Intel's mixed Q4: PC market stabilizes; tablets grow; data center sees 'slower growth'

Intel's fourth quarter gave fodder to everyone from skeptics to optimists. The chip maker delivered a mixed bag and sees more of the same for 2014.
Written by Larry Dignan, Contributor

Intel's fourth quarter results were a mixed bag relative to expectations, but the chip giant saw strength in the data center, held PC revenue flat and said it saw back-half growth in tablets.

The company reported fourth quarter earnings of $2.6 billion, or 51 cents a share, on revenue of $13.8 billion, up 3 percent from a year ago. Wall Street was expecting Intel to report fourth quarter earnings of 52 cents a share on revenue of $13.72 billion. Intel's earnings estimates crept up ahead of the company's results and the Thomson Reuters estimate was technical 51.6 cents a share. Analysts were expecting strong data center results. 

For 2013, Intel reported earnings of $9.6 billion, or $1.89 a share, on revenue of $52.7 billion, down 1 percent from 2012. Intel sees more of the same for 2014 and projected flat revenue for the year ahead.

As for the first quarter outlook, Intel projected revenue of $12.8 billion, give or take $500 million, with gross margins in the 59 percent range. Wall Street was looking for earnings of 42 cents a share on revenue of $12.78 billion for the first quarter.

In prepared remarks, Intel CFO Stacy Smith said:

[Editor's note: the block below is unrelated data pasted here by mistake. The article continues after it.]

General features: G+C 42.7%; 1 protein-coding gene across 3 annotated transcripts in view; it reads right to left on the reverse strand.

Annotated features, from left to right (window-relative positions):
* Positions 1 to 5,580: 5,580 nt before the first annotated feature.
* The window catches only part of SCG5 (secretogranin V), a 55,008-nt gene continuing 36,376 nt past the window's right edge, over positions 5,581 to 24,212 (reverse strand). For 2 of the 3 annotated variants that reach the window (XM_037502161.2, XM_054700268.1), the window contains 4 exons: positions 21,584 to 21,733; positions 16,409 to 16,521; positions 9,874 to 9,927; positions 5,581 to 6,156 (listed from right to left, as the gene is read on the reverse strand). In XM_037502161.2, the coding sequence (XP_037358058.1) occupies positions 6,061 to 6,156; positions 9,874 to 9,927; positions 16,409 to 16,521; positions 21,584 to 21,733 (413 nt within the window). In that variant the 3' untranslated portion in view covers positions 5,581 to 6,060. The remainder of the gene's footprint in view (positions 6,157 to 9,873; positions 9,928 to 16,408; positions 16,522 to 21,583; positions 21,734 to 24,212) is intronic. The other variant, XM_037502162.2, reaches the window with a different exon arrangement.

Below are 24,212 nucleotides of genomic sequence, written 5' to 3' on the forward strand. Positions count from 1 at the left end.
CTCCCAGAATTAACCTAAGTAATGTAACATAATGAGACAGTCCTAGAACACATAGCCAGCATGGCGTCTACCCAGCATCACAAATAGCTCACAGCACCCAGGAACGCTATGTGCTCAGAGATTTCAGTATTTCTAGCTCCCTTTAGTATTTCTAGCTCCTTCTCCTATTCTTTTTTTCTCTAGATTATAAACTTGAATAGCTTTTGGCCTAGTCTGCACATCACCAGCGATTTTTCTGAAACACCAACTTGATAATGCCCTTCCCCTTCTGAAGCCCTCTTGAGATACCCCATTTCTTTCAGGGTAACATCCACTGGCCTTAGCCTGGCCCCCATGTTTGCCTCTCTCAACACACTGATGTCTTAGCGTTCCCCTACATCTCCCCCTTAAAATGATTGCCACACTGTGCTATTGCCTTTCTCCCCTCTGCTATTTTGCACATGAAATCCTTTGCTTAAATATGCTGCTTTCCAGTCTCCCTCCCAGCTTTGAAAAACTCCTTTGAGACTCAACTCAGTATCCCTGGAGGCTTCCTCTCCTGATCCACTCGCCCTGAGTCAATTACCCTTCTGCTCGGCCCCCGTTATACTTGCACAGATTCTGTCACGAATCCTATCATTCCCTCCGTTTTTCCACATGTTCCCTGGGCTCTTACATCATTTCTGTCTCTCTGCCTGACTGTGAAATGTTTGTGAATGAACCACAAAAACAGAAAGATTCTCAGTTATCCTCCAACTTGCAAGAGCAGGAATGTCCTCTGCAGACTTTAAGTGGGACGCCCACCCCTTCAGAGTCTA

While the PC market was down on the year, we saw the market stabilize in the back half of the year with fourth quarter PC units up from a year ago. Additionally we saw strong tablet growth in the back half of the year, and inclusive of PC and tablets, our unit growth in the fourth quarter was up almost 10% from a year ago. Our Data Center Group continued to benefit from the build out  of the cloud.

intel q4 overview


Regarding the data center, Smith said on a conference call:

If you look at the trends in the fourth quarter, I think the trends actually reinforce the growth rate among cloud, high performance computing, networking, storage. They all came in consistent with what we thought. As we entered Q4, we saw that we had more inventory out in the world than we knew when we started the quarter so that had to be burned off. And then secondly, we saw a tapering off in order patterns across certain customers. We think that was driven by the government shutdown and the uncertainty around the debt ceiling. Because when you look at the customers and the segments it's pretty clearly in those segments. We had a range around growth rates for 2014 and the investor meeting we said 10 to 15%. Based on a slower growth in enterprise in Q4 and maybe a slower recovery in enterprise over the course of 2014, I'd say we're now at the lower end of that range. So we're more at the 10% range than the 15% part.

Intel CEO Brian Krzanich said the company is reaching more platforms and at CES Intel "demonstrated multiple devices that weren't on our roadmap six months ago."

Nevertheless, Intel's PC revenue was flat in the fourth quarter compared to a year ago. Data center sales were up 8 percent from a year ago. And other Intel architecture---Atom---had fourth quarter revenue that was up 9 percent from a year ago.

Among the key takeaways:

  • Intel said desktop volume was up 7 percent with average selling prices up 5 percent in the fourth quarter.
  • Data center average selling prices were up 7 percent from a year ago.
  • Software and services revenue was up 7 percent from a year ago.
  • Intel ended the year with $20.1 billion in cash with $8.8 billion held in the U.S. and the rest offshore.
  • The company ended the year with 108,000 employees.
  • Research and development spending will be about $10.5 billion in 2014, flat with 2013.
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